What you call Evolution is actually something else entirely, Which i will refer to as the Theory of life itself. It is that evolution took millions of years to turn single celled organisms into what we have today. This is the thing that Creationists Argue against and Scientists believe. Many Creationists however make this same error and Believe Evolution is not real because They believe it is the Theory of life.

What would most likely happen is that the debate about Creationism vs Theory of life would do a near complete 180. Creationism becomes the popular Scientific theory, while the Theory of life would become the possible but Very unlikely one. After all, They just watched Creationism happen, and it could also create Fake evidence of Theory of Life.

Die hard Radical Christians and other Creationists would likely deny Evolution for the same reasons as today, but there is a darker side.

Proof that God exists would slow our technological advance. The will to find answers to unanswered questions is sated by Belief in God, which is now going to skyrocket. We will have less scientists questioning the universe and how it works because God. This would also cause Biblical Rules and Ideas to take off, and we may even hit a second dark age due to people trying to enforce the Bible, Quran, or other Religious Texts and its Radical rules that are outdated currently and should not be enforced. We may also find the other end of the spectrum, that proper balance where everyone becomes the true intermediates, something like Agnostic Christaians or Agnostic Jews, Where we realize that We do not fully know everything, but we Believe in certain principles and ideas, and validate it with the proof of the Terra-formed mars. These people are the ones who do not force their religion on you, but follow the rules that are reasonable to follow, and Preach for peace and equality. The enlightenment of a Divine being may cause people to flow to this middle state (the fear of hell reduces evil, while the knowledge that there is a divine being reduces Atheistic thoughts, while the realization that God is really mysterious will cause the non stubborn hardcore creationists to question things). Being that we do not know which God or being did this, its hard to tell exactly how each religion will react, but probably all of them will believe the credit was theirs somehow.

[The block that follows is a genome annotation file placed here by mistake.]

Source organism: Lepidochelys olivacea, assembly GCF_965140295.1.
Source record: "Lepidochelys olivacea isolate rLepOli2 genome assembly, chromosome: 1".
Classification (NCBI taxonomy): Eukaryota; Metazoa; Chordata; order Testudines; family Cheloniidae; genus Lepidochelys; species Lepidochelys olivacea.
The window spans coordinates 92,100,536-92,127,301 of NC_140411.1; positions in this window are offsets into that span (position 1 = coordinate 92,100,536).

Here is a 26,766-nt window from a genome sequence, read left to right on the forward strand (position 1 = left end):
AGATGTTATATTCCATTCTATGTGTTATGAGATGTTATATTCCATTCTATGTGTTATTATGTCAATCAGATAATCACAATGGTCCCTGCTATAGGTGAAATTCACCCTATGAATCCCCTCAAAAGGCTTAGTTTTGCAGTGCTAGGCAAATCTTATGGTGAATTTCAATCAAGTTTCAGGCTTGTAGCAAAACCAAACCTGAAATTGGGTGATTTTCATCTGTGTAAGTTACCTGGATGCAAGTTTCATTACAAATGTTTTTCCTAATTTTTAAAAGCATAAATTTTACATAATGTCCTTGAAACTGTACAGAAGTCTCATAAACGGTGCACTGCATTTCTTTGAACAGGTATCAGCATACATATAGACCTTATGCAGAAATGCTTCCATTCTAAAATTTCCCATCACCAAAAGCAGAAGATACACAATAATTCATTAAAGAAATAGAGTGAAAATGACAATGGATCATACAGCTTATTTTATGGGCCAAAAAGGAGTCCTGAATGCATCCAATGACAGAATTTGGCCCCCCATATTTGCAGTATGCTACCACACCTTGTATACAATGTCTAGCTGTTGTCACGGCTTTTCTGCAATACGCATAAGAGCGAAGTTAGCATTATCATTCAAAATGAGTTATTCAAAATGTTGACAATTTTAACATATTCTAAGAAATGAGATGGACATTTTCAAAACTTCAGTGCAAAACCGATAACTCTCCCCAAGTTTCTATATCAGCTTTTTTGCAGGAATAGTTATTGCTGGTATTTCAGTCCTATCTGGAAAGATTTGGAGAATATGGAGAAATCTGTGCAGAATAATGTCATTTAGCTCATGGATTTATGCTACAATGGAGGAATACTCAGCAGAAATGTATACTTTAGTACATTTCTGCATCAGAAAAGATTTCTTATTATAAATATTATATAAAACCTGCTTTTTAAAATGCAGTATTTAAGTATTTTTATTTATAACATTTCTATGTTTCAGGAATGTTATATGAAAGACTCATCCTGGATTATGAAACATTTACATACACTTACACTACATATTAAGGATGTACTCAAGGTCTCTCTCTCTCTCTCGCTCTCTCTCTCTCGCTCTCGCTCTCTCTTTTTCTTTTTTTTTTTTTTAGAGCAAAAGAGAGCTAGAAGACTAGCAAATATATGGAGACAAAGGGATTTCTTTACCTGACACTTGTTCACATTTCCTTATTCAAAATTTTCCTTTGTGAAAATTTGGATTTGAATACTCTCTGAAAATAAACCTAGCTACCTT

$\endgroup$
0
$\begingroup$

This would have no implications for the theory of evolution as such. It would incontrovertibly demonstrate the action of some entity with powers and abilities far beyond those that we can currently envisage for ourselves, and there would doubtless be a great deal of debate about the nature of that entity, but it would not invalidate anything that we have already learned about the rest of the universe, where there is no evidence for the actions of such an entity.

$\endgroup$
0
$\begingroup$

I agree with the answer that observing such a phenomenon would simply give another possible mechanism in addition to Darwin's for the fact of evolution. If the question refers to the fact of evolution as opposed to the theory of it's mechanism (Darwin/Wallace) the answer is no impact whatsoever, at least to those who understand the difference.

Even if we found that the Deity created fake geology calling into question time frames, evolution of organisms would remain an observed fact and it would be the mechanism of change (Darwin) that could be supplemented much to the delight of Intelligent Design's architects.

$\endgroup$

Your Answer

By clicking “Post Your Answer”, you agree to our terms of service, privacy policy and cookie policy

Not the answer you're looking for? Browse other questions tagged or ask your own question.